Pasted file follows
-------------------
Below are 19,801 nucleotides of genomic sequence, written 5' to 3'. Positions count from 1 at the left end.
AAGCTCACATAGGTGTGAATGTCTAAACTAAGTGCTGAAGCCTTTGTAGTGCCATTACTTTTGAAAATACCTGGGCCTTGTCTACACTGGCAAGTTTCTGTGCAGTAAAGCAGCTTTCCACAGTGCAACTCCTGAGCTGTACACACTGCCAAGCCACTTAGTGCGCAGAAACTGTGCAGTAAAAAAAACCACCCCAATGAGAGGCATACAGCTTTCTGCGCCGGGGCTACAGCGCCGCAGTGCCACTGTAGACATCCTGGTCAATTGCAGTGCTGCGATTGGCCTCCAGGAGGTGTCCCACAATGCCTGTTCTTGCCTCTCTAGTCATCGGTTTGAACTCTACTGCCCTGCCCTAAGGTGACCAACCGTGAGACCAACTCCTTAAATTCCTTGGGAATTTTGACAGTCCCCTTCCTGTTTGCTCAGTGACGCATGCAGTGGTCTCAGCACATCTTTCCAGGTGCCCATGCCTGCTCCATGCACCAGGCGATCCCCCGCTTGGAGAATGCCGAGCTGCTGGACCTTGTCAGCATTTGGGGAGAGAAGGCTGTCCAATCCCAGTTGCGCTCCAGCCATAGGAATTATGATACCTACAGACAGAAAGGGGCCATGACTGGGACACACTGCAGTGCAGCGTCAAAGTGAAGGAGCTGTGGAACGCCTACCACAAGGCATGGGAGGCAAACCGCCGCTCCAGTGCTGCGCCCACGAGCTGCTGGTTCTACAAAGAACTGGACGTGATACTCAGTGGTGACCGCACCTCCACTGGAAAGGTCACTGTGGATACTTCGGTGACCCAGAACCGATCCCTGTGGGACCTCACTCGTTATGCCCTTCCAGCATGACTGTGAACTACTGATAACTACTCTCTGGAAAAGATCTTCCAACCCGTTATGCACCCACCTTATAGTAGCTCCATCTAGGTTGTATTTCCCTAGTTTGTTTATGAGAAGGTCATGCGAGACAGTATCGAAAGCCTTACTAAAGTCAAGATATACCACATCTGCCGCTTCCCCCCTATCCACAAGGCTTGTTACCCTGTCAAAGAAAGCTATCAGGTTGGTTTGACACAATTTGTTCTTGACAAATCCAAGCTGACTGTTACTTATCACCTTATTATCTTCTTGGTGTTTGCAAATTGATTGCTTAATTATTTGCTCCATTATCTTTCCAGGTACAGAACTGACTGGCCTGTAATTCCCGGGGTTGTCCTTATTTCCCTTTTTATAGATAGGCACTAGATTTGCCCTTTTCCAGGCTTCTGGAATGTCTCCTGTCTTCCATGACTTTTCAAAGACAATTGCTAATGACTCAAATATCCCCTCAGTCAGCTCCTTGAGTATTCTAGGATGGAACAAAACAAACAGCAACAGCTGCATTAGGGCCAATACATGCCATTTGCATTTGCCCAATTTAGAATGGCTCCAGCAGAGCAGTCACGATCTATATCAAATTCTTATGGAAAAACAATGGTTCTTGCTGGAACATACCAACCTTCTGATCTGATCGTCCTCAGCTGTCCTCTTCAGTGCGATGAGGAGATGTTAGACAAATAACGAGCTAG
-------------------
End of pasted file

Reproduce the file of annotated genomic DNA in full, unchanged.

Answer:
Below are 19,801 nucleotides of genomic sequence, written 5' to 3'. Positions count from 1 at the left end.
AAGCTCACATAGGTGTGAATGTCTAAACTAAGTGCTGAAGCCTTTGTAGTGCCATTACTTTTGAAAATACCTGGGCCTTGTCTACACTGGCAAGTTTCTGTGCAGTAAAGCAGCTTTCCACAGTGCAACTCCTGAGCTGTACACACTGCCAAGCCACTTAGTGCGCAGAAACTGTGCAGTAAAAAAAACCACCCCAATGAGAGGCATACAGCTTTCTGCGCCGGGGCTACAGCGCCGCAGTGCCACTGTAGACATCCTGGTCAATTGCAGTGCTGCGATTGGCCTCCAGGAGGTGTCCCACAATGCCTGTTCTTGCCTCTCTAGTCATCGGTTTGAACTCTACTGCCCTGCCCTAAGGTGACCAACCGTGAGACCAACTCCTTAAATTCCTTGGGAATTTTGACAGTCCCCTTCCTGTTTGCTCAGTGACGCATGCAGTGGTCTCAGCACATCTTTCCAGGTGCCCATGCCTGCTCCATGCACCAGGCGATCCCCCGCTTGGAGAATGCCGAGCTGCTGGACCTTGTCAGCATTTGGGGAGAGAAGGCTGTCCAATCCCAGTTGCGCTCCAGCCATAGGAATTATGATACCTACAGACAGAAAGGGGCCATGACTGGGACACACTGCAGTGCAGCGTCAAAGTGAAGGAGCTGTGGAACGCCTACCACAAGGCATGGGAGGCAAACCGCCGCTCCAGTGCTGCGCCCACGAGCTGCTGGTTCTACAAAGAACTGGACGTGATACTCAGTGGTGACCGCACCTCCACTGGAAAGGTCACTGTGGATACTTCGGTGACCCAGAACCGATCCCTGTGGGACCTCACTCGTTATGCCCTTCCAGCATGACTGTGAACTACTGATAACTACTCTCTGGAAAAGATCTTCCAACCCGTTATGCACCCACCTTATAGTAGCTCCATCTAGGTTGTATTTCCCTAGTTTGTTTATGAGAAGGTCATGCGAGACAGTATCGAAAGCCTTACTAAAGTCAAGATATACCACATCTGCCGCTTCCCCCCTATCCACAAGGCTTGTTACCCTGTCAAAGAAAGCTATCAGGTTGGTTTGACACAATTTGTTCTTGACAAATCCAAGCTGACTGTTACTTATCACCTTATTATCTTCTTGGTGTTTGCAAATTGATTGCTTAATTATTTGCTCCATTATCTTTCCAGGTACAGAACTGACTGGCCTGTAATTCCCGGGGTTGTCCTTATTTCCCTTTTTATAGATAGGCACTAGATTTGCCCTTTTCCAGGCTTCTGGAATGTCTCCTGTCTTCCATGACTTTTCAAAGACAATTGCTAATGACTCAAATATCCCCTCAGTCAGCTCCTTGAGTATTCTAGGATGGAACAAAACAAACAGCAACAGCTGCATTAGGGCCAATACATGCCATTTGCATTTGCCCAATTTAGAATGGCTCCAGCAGAGCAGTCACGATCTATATCAAATTCTTATGGAAAAACAATGGTTCTTGCTGGAACATACCAACCTTCTGATCTGATCGTCCTCAGCTGTCCTCTTCAGTGCGATGAGGAGATGTTAGACAAATAACGAGCTAG